Making a Team

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Making a team:

There is no concept of an ideal team here. Different teams have different combination of talent, based on what is best available and willing to dedicate their entire school year (sometimes several years) to competing in the competition. But we are listing a few suggestions that you may take into account while forming your team:

  1. Ideal number of team members: 12. Sometimes teams start with more than 12 members and then trim it down to 12.
  2. Role of advisors: Advisors play a major role in giving direction to the team. They are expected not to participate in the actual design process but closely mentor and monitor the progress of the team.
  3. Although the Space Settlement Design Competition was developed for participation by high school students, it is possible for non-students to provide assistance by mentoring participating student teams. This type of involvement in the Competition is recommended as an activity for Chapters or Sections of technical societies, and business or civic groups. Individuals who decide to mentor teams are advised to recognize this involvement as a serious responsibility, and to stay with the team until either the proposal has been submitted or the students on the team decide to discontinue the relationship. Mentors can do just about anything to help the team with the project, except that the students must do the actual design.
    • Every competing team must register to get the Final RFP, and mentors can help with facilitating filling in the registration and submitting the payment.
    • When the Final RFP arrives, mentors can go through it with the students and help them interpret what their design must do.
    • Mentors can help the students put together a requirements’ matrix to make sure they completely satisfy the design requirements.
    • Mentors can help students find information that will be useful to them in preparing their design.
    • Mentors can help the team plan and schedule their work to complete the 40-page written report describing their design by the deadline.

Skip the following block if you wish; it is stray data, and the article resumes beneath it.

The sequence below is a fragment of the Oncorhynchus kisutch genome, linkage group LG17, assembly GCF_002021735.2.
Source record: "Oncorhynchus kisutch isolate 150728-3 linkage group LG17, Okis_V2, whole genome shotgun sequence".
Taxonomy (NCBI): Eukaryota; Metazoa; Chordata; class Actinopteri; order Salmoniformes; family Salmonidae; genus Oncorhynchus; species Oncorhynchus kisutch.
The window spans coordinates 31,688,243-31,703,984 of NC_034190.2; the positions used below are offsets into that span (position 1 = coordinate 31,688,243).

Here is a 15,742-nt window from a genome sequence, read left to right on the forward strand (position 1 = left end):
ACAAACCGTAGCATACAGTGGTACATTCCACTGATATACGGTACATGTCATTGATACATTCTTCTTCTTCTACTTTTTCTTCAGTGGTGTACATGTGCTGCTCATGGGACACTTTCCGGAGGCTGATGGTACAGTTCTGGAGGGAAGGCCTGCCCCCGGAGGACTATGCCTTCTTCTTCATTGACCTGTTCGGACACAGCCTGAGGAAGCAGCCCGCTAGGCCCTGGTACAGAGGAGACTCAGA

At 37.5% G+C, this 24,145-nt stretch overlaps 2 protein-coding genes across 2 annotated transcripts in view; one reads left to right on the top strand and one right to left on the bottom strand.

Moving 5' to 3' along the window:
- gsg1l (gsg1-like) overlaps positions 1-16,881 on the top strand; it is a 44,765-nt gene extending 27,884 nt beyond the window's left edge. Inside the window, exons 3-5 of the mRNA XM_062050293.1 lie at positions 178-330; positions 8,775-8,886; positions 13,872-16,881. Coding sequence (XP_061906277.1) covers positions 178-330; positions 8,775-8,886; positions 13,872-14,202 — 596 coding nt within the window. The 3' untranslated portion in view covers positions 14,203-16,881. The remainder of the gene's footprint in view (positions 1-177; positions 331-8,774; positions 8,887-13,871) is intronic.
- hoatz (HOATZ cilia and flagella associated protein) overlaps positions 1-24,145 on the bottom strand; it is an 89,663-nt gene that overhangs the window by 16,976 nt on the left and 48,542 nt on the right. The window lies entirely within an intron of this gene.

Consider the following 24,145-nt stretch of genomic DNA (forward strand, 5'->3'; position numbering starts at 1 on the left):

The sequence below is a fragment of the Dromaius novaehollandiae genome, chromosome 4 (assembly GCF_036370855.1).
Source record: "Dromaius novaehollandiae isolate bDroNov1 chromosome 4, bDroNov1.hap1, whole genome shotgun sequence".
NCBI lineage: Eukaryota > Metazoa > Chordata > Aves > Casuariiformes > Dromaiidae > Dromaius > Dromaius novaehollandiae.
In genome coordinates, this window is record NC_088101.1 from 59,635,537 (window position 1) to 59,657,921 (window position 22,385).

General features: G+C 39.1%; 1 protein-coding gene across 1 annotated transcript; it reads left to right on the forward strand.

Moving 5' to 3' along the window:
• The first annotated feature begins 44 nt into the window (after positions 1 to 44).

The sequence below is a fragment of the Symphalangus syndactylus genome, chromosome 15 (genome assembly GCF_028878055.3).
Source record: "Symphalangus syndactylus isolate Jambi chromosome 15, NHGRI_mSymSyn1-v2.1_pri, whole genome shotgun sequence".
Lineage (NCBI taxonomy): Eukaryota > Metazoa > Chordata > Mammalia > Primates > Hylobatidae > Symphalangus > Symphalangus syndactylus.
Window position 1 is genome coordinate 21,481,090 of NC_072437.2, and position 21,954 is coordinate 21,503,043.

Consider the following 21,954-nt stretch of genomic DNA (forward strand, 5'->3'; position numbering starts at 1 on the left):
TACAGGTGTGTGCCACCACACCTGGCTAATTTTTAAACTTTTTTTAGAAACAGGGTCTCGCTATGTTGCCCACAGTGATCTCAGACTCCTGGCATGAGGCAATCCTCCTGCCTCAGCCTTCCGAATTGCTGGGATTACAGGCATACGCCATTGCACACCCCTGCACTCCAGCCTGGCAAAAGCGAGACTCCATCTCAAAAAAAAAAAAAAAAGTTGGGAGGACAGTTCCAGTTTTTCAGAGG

• Like a real manager in industry, a mentor can assist communication processes between students doing different parts of the design, so that all of the components are compatible.
    • Mentors can help students learn how to manage themselves.
    • Mentors can help the team develop a report format that will get all of the design details into the page limit.
    • Mentors can review and critique the team’s work, and advise them of design deficiencies to correct.
    • Mentors can help the team print, copy, and mail their final product.
    • After the proposal has been submitted to the judges, and while the team is waiting for the judges’ selection of the twenty Finalist teams, it would be useful to help the students develop a briefing describing the Qualifying Competition design, and to help them learn effective presentation techniques.
    • Mentors may not, however, help with the design itself, or provide design ideas.
    • And, if your team is one of the twenty that earns an invitation to the Finalist Competition, mentors can help the students get publicity, raise funds for the trip, and get prepared for an invigorating and exhausting three-day design and briefing ordeal.

An Ideal Team

Successful teams usually have the following talents:

  • A designer (good with 2D and/or 3D and/or hand drawings)
  • A writer
  • Students inclined towards engineering
  • Students with inclination to Human Engineering
  • Good Presenters
  • Students who understand and appreciate advancing technology
  • Creative and innovative thinkers
  • People who understand business and economics
  • and many more…